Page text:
Her engines were destroyed by the British in when they withdrew from Sevastopol to prevent the advancing Bolsheviks from using them against the White Russians.
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She was abandoned when the Whites evacuated the Crimea in and was finally scrapped by the Soviets in Planning began in for a new battleship that would utilise a slipway slated to become available at the Nikolayev Admiralty Shipyard in Pilkin, agreed on a copy of the Peresvet -class battleship design, but they were over-ruled by General Admiral Grand Duke Alexei Alexandrovich. The improvements included a higher forecastle to improve the ship's seakeeping qualities, Krupp cemented armour and Belleville boilers. The design process was complicated by numerous changes demanded by various departments of the Naval Technical Committee.
The ship's design was finally approved on 12 June , although design changes continued to be made that slowed the ship's construction. Construction of Potemkin began on 27 December and she was laid down at the Nikolayev Admiralty Shipyard on 10 October She was named in honour of Prince Grigory Potemkin , a Russian soldier and statesman.
She began sea trials in September and these continued, off and on, until early when her gun turrets were completed. She had a beam of 73 feet Potemkin ' s crew consisted of 26 officers and enlisted men. The 8 boilers in the forward boiler room were oil-fired and the remaining 14 were coal-fired. During her sea trials on 31 October , she reached a top speed of Leaking oil caused a serious fire on 2 January that caused the navy to convert her boilers to coal firing at a cost of 20, rubles.
The electrically operated turrets were derived from the design of those used by the Petropavlovsk -class battleships. Twelve of these were placed on the sides of the hull and the other four were positioned at the corners of the superstructure. Smaller guns were carried for close-range defence against torpedo boats.
These included fourteen calibre Canet QF millimetre 3. The ship carried shells for each gun. Four of these were mounted in the fighting top and two on the superstructure.
She carried three torpedoes for each tube. In telescopic sights were fitted for the inch and 6-inch guns.
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In that or the following year 2. The bow torpedo tube was removed in —11, as was the fighting top. The following year the main-gun turret machinery was upgraded and the guns were modified to improve their rate of fire to one round every 40 seconds. Two millimetre 2. In February the ship's four remaining torpedo tubes were removed.
It covered feet Above the belt was the upper strake of six-inch armour that was feet The upper casemate protected the six-inch guns and was five inches thick on all sides. The conning tower 's sides were nine inches thick. The nickel-steel armour deck was two inches thick on the flat amidships, but 2. During the Russo-Japanese War of —05, many of the Black Sea Fleet's most experienced officers and enlisted men were transferred to the ships in the Pacific to replace losses. This left the fleet with primarily raw recruits and less capable officers.http://theranchhands.com/images/classic/il-manifesto-del-partito-comunista-italian-edition.php
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With the news of the disastrous Battle of Tsushima in May morale dropped to an all-time low, and any minor incident could be enough to spark a major catastrophe. On 27 June , Potemkin was at gunnery practice near Tendra Spit off the Ukrainian coast when many enlisted men refused to eat the borscht made from rotten meat partially infested with maggots. The uprising was triggered when Ippolit Giliarovsky , the ship's second in command, allegedly threatened to shoot crew members for their refusal.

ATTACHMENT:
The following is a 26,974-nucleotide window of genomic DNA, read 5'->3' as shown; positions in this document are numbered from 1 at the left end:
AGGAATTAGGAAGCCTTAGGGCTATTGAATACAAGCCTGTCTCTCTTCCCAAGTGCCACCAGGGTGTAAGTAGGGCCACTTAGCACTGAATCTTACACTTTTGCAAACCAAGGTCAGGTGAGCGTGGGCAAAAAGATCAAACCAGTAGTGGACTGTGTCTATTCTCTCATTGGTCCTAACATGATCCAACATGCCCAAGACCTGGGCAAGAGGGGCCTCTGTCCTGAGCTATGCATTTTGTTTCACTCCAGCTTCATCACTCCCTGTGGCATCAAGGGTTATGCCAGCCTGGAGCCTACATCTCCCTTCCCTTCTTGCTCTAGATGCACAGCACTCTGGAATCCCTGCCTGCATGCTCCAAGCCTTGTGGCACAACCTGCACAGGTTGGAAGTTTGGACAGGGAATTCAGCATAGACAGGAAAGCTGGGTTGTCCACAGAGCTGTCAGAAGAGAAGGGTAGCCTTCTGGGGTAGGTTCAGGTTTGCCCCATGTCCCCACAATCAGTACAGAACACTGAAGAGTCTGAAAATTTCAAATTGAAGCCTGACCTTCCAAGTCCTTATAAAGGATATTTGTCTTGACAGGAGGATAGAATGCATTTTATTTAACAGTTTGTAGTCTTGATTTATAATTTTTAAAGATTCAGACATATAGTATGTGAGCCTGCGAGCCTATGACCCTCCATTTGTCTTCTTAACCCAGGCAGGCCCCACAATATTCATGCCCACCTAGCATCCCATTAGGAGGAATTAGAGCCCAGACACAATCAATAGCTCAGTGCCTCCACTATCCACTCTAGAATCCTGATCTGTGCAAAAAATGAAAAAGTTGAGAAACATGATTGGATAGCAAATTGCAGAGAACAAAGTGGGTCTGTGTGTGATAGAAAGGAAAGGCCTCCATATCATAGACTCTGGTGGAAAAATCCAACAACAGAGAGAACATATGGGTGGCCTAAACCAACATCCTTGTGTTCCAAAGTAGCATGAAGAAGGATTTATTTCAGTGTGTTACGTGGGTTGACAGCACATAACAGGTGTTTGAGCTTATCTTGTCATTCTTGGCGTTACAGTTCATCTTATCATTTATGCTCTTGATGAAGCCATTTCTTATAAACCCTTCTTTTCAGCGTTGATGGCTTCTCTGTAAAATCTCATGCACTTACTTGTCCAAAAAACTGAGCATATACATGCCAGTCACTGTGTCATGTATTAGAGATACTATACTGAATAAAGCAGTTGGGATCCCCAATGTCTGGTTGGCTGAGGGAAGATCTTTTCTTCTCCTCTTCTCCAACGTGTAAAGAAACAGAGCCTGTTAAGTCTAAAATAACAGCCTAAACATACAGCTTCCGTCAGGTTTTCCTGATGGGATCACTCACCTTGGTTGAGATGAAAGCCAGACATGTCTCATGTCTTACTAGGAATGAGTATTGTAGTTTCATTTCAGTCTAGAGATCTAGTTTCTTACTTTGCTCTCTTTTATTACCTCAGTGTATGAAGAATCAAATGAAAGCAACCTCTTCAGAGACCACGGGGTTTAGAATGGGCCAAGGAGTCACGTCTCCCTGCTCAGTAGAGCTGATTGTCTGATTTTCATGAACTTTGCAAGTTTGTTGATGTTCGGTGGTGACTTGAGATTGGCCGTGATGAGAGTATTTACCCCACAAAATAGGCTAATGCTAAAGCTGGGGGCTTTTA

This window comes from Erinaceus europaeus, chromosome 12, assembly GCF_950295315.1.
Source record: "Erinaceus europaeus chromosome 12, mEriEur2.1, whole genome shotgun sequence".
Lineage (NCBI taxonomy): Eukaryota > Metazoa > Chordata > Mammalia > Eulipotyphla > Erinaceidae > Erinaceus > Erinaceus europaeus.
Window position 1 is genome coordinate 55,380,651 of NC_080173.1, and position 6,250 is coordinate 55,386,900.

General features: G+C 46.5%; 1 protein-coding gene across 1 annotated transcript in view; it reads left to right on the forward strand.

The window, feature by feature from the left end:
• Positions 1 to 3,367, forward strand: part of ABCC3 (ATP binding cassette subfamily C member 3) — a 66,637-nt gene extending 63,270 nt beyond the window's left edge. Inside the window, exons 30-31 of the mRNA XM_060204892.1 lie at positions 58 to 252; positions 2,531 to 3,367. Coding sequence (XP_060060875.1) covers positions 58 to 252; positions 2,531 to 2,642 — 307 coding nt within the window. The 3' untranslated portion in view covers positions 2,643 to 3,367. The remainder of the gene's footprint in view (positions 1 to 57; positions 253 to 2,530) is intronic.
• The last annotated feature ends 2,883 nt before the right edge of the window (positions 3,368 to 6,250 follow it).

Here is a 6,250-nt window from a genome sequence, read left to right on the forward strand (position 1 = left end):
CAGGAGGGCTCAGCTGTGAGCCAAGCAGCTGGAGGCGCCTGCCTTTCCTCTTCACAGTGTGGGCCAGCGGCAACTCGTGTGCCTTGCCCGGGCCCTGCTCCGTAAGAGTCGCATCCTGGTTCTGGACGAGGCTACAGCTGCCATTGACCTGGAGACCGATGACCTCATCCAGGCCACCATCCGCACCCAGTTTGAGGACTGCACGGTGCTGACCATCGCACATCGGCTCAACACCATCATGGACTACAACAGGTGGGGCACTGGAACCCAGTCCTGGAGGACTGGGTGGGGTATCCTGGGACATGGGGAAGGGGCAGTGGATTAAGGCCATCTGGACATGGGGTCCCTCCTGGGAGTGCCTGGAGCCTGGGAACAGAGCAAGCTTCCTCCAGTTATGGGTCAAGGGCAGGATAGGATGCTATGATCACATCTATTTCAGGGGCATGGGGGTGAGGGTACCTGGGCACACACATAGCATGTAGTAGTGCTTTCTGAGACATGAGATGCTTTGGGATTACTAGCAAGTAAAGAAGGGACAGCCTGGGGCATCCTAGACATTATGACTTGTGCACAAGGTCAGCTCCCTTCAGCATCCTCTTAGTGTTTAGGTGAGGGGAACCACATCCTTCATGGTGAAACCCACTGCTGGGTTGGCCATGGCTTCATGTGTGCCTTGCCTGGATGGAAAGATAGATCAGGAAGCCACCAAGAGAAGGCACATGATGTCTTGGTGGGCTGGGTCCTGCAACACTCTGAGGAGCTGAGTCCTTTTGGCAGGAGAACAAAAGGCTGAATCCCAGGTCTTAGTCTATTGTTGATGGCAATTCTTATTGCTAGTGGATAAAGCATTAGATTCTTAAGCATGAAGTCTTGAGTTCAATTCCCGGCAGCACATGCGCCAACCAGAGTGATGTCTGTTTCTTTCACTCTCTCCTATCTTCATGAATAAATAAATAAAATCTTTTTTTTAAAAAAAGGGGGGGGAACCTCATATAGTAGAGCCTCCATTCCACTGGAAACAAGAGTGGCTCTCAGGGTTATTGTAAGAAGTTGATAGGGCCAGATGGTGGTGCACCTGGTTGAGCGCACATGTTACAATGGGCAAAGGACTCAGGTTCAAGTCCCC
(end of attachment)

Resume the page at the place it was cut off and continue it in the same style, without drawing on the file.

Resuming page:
He summoned the ship's marine guards as well as a tarpaulin to protect the ship's deck from any blood in an attempt to intimidate the crew. Giliarovsky was killed after he mortally wounded Grigory Vakulinchuk , one of the mutiny's leaders. The mutineers killed seven of the Potemkin ' s eighteen officers, including Captain Evgeny Golikov ru , and captured the torpedo boat Ismail No.
They organised a ship's committee of 25 sailors, led by Afanasi Matushenko , to run the battleship.
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The committee decided to head for Odessa flying a red flag and arrived there later that day at A general strike had been called in the city and there was some rioting as the police tried to quell the strikers. The following day the mutineers refused to supply a landing party to help the striking revolutionaries take over the city, preferring instead to await the arrival of the other battleships of the Black Sea Fleet.
Later that day the mutineers aboard the Potemkin captured a military transport, Vekha , that had arrived in the city. The riots continued as much of the port area was destroyed by fire. On the afternoon of 29 June, Vakulinchuk's funeral turned into a political demonstration and the army attempted to ambush the sailors who participated in the funeral. In retaliation, the ship fired two six-inch shells at the theatre where a high-level military meeting was scheduled to take place, but missed.
The government issued an order to send two squadrons to Odessa either to force the Potemkin ' s crew to give up or sink the battleship. Potemkin sortied on the morning of 30 June to meet the three battleships Tri Sviatitelia , Dvenadsat Apostolov , and Georgii Pobedonosets of the first squadron, but the loyal ships turned away.